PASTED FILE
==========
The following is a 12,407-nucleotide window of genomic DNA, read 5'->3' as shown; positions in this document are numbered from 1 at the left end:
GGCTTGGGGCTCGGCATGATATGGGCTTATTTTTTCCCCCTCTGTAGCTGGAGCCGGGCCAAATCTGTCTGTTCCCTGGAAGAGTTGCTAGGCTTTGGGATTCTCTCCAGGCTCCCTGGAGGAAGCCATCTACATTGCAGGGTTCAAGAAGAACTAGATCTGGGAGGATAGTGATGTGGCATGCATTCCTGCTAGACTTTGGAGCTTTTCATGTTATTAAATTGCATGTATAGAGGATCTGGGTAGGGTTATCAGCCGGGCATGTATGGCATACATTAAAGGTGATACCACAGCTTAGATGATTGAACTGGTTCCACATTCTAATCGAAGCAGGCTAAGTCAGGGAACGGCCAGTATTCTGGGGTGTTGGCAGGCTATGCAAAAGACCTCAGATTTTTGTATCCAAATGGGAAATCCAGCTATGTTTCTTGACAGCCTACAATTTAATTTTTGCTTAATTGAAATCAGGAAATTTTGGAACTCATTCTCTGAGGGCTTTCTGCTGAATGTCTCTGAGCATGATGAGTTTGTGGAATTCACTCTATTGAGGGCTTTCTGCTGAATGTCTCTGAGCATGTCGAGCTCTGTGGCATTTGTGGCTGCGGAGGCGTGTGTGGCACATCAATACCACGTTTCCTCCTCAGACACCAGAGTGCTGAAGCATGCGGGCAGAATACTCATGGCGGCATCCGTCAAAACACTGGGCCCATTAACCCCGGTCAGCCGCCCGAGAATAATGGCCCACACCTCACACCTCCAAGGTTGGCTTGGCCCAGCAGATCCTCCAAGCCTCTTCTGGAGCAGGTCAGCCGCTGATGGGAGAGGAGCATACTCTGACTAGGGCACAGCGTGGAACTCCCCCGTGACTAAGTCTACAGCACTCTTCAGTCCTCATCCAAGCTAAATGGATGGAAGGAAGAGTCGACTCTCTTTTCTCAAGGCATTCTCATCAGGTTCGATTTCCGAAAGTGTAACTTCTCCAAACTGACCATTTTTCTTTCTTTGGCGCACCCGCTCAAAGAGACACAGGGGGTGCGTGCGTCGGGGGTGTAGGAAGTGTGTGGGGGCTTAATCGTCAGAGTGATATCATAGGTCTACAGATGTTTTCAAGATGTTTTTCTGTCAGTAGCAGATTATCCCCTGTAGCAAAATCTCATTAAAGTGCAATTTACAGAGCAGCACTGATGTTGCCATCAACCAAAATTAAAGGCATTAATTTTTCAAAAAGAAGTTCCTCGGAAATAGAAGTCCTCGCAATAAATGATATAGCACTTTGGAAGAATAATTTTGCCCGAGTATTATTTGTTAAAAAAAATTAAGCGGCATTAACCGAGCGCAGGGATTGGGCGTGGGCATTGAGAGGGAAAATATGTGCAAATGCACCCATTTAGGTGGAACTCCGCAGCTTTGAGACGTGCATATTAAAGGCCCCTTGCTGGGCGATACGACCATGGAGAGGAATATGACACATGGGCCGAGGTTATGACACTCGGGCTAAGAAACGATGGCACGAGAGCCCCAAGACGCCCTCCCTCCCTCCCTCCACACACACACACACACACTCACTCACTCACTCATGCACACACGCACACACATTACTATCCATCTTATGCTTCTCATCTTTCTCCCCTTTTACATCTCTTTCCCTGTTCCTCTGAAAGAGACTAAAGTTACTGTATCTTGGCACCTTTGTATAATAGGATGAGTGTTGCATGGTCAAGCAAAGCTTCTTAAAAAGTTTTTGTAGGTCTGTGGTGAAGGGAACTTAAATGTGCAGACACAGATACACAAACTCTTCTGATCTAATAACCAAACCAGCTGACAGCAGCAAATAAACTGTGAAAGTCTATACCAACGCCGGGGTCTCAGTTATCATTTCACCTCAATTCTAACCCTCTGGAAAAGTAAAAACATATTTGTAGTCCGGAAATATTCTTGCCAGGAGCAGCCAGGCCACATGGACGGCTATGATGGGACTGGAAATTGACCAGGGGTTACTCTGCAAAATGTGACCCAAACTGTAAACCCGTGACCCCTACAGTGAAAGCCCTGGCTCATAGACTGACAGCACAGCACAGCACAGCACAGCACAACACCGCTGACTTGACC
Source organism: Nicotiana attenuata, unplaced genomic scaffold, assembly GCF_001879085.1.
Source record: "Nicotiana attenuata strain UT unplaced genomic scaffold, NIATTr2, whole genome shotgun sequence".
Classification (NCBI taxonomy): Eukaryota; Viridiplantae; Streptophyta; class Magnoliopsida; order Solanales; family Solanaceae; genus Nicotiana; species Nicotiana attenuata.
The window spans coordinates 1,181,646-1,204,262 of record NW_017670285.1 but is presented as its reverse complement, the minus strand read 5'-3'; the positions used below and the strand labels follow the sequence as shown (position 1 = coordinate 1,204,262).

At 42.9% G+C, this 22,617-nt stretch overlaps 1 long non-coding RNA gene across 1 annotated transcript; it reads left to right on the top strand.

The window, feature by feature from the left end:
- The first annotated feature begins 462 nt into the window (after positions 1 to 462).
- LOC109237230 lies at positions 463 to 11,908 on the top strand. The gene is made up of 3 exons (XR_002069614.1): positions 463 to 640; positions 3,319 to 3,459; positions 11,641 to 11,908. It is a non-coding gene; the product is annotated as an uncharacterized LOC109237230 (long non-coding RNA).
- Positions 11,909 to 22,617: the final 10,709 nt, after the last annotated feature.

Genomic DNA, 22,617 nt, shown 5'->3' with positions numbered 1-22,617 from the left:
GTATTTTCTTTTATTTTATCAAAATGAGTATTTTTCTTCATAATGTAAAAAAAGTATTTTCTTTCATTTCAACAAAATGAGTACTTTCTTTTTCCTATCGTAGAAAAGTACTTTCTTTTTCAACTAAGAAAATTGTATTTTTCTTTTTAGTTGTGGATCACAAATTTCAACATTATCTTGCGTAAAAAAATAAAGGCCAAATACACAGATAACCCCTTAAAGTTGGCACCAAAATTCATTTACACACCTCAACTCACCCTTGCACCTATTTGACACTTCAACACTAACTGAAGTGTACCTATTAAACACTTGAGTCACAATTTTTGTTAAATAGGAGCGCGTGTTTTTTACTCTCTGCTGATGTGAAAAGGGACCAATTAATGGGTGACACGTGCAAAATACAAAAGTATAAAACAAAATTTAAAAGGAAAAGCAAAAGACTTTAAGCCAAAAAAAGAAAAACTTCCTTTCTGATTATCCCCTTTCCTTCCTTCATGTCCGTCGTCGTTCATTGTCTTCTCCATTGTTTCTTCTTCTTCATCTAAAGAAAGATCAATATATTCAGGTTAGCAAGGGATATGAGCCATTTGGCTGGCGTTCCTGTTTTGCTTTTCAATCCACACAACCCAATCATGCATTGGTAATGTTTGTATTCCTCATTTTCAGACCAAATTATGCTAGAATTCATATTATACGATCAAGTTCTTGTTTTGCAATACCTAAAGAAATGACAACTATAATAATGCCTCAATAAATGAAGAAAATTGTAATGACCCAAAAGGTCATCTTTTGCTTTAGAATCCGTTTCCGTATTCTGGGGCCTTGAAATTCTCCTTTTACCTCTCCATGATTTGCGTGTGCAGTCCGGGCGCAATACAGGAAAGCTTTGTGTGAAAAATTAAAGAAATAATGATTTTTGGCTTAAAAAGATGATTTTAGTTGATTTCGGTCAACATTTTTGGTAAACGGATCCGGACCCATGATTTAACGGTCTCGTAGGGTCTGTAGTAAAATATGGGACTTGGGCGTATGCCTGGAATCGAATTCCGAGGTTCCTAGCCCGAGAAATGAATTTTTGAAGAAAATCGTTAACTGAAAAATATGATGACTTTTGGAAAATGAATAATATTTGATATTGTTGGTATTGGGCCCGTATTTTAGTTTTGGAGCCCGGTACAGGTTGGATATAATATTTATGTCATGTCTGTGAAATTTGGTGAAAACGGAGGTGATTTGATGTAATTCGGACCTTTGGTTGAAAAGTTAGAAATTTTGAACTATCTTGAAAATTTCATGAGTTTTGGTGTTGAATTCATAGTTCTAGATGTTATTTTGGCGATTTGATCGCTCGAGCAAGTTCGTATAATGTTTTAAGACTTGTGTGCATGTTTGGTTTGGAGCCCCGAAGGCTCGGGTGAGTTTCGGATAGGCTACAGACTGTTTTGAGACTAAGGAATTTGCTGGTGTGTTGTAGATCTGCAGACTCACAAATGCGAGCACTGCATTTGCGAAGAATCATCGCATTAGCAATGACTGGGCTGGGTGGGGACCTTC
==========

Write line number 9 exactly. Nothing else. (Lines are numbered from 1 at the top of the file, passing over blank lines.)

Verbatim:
- The first annotated feature begins 462 nt into the window (after positions 1 to 462).